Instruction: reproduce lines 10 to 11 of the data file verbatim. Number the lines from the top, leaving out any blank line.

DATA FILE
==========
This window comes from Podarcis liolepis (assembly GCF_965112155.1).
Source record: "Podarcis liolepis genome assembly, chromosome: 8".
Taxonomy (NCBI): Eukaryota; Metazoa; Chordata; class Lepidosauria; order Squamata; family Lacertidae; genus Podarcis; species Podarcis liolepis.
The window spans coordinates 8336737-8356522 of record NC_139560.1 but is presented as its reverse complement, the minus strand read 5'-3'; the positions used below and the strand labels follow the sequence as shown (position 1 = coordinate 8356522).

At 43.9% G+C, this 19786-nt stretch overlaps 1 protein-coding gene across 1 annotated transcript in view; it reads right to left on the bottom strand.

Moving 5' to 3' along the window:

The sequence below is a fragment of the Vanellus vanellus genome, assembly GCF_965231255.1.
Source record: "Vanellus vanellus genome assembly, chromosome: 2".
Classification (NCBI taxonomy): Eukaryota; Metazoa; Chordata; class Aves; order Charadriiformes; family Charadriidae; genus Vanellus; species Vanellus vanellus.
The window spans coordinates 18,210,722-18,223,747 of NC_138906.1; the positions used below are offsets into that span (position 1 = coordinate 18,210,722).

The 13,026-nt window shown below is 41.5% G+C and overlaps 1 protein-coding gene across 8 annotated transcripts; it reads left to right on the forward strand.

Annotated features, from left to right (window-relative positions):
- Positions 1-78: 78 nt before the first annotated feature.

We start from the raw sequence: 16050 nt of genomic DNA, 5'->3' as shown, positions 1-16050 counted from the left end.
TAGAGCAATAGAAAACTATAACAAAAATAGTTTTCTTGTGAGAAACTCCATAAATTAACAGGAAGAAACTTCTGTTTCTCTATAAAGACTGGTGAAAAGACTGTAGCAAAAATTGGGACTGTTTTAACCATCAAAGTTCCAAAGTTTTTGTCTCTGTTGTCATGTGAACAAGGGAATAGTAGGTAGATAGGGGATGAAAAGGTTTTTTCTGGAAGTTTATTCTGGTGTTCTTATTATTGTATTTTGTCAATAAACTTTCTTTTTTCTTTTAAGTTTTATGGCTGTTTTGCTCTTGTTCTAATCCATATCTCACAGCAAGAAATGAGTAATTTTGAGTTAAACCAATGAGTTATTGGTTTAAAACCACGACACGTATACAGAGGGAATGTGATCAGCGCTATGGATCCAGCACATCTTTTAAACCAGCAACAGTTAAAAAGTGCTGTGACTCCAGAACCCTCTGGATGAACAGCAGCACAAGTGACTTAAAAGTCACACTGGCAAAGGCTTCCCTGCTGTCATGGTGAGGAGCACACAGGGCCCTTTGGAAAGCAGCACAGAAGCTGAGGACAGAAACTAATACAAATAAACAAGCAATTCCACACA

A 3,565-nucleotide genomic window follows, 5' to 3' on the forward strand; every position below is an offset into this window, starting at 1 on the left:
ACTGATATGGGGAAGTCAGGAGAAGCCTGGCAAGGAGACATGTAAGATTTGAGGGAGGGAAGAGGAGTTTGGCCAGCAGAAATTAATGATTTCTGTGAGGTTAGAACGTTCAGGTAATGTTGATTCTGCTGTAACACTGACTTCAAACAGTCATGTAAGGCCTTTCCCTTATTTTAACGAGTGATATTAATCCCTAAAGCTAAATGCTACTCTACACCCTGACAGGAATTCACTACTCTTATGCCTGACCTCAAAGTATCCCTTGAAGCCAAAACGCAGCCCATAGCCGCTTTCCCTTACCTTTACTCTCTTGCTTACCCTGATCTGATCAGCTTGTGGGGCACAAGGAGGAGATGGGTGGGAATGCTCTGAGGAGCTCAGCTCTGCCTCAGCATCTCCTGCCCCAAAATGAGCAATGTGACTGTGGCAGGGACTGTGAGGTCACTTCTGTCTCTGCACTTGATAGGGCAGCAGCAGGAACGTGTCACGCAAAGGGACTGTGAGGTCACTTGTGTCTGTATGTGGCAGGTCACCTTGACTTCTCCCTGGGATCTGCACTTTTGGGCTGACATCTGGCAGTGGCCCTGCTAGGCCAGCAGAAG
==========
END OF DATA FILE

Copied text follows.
The window spans coordinates 18,210,722-18,223,747 of NC_138906.1; the positions used below are offsets into that span (position 1 = coordinate 18,210,722).

The 13,026-nt window shown below is 41.5% G+C and overlaps 1 protein-coding gene across 8 annotated transcripts; it reads left to right on the forward strand.